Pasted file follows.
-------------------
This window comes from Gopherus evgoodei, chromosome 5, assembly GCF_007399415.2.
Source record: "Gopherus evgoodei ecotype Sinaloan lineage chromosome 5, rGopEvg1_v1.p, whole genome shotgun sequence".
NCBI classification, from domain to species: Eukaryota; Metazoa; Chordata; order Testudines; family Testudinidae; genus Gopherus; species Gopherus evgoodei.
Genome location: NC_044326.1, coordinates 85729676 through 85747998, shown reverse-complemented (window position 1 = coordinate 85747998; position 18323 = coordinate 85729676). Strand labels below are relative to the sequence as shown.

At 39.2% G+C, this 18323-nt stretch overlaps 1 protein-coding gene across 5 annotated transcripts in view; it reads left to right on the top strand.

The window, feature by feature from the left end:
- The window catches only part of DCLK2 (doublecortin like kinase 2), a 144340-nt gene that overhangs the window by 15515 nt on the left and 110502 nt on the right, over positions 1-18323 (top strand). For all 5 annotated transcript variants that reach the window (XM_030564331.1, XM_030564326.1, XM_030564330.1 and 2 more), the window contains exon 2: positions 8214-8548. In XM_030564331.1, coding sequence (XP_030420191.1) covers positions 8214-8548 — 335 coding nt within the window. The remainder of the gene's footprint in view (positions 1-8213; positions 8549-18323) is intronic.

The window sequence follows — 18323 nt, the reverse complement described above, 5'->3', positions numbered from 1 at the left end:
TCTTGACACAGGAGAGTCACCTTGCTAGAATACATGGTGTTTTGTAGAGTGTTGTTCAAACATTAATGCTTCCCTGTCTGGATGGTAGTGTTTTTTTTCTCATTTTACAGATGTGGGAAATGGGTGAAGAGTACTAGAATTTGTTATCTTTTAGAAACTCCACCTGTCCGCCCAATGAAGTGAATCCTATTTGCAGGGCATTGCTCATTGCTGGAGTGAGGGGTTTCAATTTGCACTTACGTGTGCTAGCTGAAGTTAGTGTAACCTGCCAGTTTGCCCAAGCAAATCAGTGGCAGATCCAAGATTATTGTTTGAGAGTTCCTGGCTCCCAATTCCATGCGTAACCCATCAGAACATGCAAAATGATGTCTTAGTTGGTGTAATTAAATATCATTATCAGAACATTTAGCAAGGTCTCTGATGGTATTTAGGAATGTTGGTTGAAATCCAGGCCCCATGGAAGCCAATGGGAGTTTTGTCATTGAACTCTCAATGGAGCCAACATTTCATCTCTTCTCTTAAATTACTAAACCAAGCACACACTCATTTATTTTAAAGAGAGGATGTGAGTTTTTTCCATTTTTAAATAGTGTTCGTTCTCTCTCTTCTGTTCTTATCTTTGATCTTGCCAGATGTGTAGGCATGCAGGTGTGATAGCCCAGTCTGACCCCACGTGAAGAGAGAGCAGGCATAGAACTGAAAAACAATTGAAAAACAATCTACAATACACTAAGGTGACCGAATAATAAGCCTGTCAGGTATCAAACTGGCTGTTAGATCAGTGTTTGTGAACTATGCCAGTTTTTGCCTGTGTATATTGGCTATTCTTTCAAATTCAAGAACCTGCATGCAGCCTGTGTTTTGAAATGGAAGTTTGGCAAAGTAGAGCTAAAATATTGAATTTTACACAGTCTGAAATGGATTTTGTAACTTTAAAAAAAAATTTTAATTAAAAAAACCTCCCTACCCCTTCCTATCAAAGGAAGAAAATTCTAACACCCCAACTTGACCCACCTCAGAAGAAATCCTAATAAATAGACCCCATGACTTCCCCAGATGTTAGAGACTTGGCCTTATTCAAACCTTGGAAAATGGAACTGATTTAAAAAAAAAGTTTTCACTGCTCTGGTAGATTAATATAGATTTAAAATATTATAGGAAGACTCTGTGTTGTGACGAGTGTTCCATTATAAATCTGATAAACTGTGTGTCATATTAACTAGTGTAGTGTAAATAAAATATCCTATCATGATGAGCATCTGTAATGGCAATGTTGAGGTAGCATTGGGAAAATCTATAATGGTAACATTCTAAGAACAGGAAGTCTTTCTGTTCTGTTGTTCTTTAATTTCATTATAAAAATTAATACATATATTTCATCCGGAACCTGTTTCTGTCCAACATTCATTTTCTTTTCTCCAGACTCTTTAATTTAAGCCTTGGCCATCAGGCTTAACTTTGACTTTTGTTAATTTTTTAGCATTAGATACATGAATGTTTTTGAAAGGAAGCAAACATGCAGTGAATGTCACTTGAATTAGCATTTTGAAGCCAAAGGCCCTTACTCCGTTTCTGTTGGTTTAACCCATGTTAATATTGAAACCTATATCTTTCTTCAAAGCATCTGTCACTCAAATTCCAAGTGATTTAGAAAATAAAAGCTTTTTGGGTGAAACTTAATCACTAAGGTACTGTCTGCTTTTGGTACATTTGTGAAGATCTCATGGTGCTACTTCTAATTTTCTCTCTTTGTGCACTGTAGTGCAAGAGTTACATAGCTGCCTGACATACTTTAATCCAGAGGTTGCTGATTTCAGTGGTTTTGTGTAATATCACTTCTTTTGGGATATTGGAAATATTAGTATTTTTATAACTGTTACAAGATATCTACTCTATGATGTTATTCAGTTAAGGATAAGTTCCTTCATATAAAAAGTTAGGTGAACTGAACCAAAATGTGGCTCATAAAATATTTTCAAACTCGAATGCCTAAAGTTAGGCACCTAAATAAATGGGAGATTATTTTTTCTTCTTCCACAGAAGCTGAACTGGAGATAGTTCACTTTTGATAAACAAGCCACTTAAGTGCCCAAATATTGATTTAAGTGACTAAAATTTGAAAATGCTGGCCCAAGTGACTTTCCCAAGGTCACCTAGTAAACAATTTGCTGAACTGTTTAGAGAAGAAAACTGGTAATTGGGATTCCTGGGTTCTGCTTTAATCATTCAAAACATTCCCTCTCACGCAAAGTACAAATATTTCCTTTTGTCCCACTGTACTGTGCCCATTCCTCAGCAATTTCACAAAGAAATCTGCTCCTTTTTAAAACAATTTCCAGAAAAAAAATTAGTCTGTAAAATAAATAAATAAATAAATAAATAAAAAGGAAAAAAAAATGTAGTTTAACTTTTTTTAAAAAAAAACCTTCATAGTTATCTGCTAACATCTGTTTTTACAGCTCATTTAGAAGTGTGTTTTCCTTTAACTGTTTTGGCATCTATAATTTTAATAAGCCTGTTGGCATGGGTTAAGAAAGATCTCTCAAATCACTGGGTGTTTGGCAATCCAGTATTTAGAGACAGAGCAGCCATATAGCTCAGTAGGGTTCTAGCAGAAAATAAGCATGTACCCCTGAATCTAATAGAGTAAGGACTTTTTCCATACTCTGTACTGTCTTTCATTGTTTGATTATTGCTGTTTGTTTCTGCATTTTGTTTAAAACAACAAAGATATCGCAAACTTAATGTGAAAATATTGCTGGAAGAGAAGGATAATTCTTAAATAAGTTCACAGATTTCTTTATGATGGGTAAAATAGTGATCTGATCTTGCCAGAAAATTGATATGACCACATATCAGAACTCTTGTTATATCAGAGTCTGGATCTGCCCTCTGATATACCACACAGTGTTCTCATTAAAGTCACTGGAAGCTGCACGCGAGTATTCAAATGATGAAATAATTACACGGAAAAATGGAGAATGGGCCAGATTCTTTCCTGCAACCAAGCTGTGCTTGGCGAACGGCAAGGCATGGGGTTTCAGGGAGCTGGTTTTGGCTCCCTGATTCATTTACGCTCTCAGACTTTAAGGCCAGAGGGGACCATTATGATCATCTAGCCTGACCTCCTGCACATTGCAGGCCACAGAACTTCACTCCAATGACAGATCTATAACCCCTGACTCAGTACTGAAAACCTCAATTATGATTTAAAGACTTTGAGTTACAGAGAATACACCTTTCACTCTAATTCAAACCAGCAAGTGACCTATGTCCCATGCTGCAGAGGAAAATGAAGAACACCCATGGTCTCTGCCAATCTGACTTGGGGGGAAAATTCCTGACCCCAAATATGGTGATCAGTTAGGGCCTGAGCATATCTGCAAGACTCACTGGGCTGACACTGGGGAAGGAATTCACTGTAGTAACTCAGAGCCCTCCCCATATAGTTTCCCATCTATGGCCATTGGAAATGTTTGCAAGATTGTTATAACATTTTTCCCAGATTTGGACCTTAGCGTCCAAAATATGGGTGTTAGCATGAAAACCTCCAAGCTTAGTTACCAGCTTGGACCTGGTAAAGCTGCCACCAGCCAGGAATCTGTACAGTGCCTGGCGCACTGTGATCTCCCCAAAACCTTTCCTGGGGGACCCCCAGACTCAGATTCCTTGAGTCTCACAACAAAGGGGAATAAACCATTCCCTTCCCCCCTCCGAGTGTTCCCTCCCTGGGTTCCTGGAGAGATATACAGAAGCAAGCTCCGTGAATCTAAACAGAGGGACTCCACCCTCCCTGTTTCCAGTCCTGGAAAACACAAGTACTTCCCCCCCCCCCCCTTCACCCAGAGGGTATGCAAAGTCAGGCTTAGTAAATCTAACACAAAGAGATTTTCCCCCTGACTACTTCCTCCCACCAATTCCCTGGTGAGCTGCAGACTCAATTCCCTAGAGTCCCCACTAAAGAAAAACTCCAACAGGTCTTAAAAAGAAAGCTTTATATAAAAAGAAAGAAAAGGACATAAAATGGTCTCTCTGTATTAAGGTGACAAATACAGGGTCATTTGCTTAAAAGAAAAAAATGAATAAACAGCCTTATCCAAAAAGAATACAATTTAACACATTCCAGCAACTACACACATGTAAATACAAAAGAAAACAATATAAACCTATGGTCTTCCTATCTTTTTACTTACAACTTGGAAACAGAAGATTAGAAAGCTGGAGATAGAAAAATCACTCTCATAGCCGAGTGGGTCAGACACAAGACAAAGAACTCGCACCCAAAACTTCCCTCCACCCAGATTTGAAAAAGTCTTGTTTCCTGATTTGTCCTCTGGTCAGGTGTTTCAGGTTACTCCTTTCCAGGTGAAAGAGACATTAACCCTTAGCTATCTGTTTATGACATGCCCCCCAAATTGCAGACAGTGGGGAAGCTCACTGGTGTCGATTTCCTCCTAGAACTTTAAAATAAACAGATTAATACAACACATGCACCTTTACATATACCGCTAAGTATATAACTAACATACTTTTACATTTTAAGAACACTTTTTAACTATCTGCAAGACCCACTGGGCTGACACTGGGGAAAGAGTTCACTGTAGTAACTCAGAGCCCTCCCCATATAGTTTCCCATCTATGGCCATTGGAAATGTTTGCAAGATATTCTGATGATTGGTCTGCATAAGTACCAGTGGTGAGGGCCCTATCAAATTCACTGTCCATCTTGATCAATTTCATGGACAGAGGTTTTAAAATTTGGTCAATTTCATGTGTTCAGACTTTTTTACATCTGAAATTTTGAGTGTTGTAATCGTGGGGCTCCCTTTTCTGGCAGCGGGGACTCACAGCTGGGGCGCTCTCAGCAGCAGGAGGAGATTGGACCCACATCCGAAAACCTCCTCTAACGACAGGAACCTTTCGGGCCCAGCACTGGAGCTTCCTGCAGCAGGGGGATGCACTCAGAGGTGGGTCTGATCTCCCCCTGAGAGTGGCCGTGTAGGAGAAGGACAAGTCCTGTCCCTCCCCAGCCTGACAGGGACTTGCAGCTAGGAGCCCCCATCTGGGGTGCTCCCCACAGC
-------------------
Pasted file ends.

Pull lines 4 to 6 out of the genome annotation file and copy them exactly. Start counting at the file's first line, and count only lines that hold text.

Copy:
Genome location: NC_044326.1, coordinates 85729676 through 85747998, shown reverse-complemented (window position 1 = coordinate 85747998; position 18323 = coordinate 85729676). Strand labels below are relative to the sequence as shown.

At 39.2% G+C, this 18323-nt stretch overlaps 1 protein-coding gene across 5 annotated transcripts in view; it reads left to right on the top strand.

The window, feature by feature from the left end: